It's worth a lot to do this right, and accountants aren't actually that expensive. I believe we found ours on Yelp.
posted by Lyn Never at 2:52 PM on May 31, 2011 [1 favorite]

It really matters what state you live in. Some states have business taxes and fees that you will need to pay attention to.
posted by bq at 2:53 PM on May 31, 2011

Part 1:

Please speak to an accountant. Pretty please. With sugar on top.

Full Disclosure: I was a subject matter expert in QuickBooks in my previous employment. Often I was the bearer of bad news for people who didn't heed the above advice. The above advice is what I gave to every person with your question because it is the right answer. The price you pay for an accountant will likely be in the few hundreds of dollars, it depends on how much your accountant needs to do. It is a small price to pay to avoid headaches over the books, or worse, dealing with the IRS and/or state revenue service.

Part 2: The dba is a very good start. Have you considered a LLC? You really might want to. You may or may not need to get a business license in your area. A local chamber of commerce could answer that for you in a heartbeat. Your services in web and logo work may be subject to sales tax. Your state sales tax authority can likely answer that for you as well as the accountant you are getting.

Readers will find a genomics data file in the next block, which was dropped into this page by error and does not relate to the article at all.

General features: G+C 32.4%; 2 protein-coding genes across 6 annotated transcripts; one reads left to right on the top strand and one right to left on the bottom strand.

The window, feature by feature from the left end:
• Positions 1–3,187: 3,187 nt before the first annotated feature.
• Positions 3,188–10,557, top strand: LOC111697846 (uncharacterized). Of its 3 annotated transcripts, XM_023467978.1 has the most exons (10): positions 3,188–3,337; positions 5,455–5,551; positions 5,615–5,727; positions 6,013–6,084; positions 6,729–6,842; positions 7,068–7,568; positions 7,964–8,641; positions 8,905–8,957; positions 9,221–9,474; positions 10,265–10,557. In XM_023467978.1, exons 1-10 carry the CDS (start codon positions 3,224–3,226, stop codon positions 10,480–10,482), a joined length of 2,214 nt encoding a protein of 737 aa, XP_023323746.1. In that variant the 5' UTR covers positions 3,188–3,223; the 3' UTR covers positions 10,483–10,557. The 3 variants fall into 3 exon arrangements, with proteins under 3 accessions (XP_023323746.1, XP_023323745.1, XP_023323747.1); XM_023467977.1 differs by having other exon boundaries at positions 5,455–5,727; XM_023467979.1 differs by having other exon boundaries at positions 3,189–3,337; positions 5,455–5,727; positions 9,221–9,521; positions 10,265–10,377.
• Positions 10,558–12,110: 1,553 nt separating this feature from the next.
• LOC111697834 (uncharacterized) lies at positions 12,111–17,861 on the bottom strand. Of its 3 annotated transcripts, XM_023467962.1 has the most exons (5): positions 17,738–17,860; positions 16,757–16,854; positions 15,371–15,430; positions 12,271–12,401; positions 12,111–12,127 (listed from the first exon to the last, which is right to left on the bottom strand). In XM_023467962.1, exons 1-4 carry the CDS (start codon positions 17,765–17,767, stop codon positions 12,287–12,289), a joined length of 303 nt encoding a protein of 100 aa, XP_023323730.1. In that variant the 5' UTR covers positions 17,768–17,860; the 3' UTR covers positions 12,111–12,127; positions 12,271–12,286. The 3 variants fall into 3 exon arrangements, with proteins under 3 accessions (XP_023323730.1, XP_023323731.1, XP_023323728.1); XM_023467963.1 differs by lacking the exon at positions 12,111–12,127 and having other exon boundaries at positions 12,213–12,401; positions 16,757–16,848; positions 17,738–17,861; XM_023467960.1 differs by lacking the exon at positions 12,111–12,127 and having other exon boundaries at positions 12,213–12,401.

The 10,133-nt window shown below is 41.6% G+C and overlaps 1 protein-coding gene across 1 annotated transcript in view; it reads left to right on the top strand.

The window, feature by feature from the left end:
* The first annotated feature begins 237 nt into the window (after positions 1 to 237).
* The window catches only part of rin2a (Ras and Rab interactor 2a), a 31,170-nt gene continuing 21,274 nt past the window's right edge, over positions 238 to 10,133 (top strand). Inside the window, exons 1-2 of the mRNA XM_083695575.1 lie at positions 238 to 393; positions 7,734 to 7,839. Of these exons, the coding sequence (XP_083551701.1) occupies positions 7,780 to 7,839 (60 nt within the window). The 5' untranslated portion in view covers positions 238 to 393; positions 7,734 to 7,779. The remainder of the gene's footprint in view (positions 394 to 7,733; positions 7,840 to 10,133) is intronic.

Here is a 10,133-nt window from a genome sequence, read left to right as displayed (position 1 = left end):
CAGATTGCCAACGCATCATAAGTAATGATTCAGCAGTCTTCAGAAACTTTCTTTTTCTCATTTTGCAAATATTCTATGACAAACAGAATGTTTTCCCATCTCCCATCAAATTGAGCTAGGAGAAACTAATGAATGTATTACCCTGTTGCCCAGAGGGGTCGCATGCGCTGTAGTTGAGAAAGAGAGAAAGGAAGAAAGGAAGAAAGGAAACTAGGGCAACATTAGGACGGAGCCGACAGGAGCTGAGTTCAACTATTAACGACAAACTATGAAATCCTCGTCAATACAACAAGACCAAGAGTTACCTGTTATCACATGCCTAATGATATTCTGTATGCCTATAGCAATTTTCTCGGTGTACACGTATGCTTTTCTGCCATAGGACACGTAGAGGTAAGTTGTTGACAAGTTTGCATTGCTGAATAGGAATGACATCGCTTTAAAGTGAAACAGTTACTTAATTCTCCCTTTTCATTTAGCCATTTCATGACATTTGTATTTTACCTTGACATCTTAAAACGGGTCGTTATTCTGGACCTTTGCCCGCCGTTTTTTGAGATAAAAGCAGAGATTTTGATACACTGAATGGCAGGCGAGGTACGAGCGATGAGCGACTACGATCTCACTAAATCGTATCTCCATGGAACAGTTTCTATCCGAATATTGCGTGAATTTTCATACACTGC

You do need to report and (usually) pay self-employment taxes quarterly. The easiest way to do this is to keep your books up to date on a regular basis. Plan on doing books at least weekly. Keep all receipts. You'd be well advised on getting some type of accounting software to keep track. Your accountant you are getting may even prefer or give discounts for using their preferred software.
posted by Mister Fabulous at 2:56 PM on May 31, 2011 [1 favorite]

Much of this depends on where you are.

Here in California, my service-oriented small business pays a local city tax. I then pay State and Federal estimated withholdings. I do so through an Employer Identification Number (EIN) which in a sole proprietorship such is mine is superfluous, but one client wanted it in order to help further establish certain legal boundaries for my doing the withholding.

In California, I'm further required to file sales tax paperwork for anything I buy on which I don't pay sales tax, and I'm required to have a sales tax ID number rather than simply adding that on the appropriate line to my personal income taxes because my company grosses over... I forget the exact number, but it's somewhere circa $100k/year.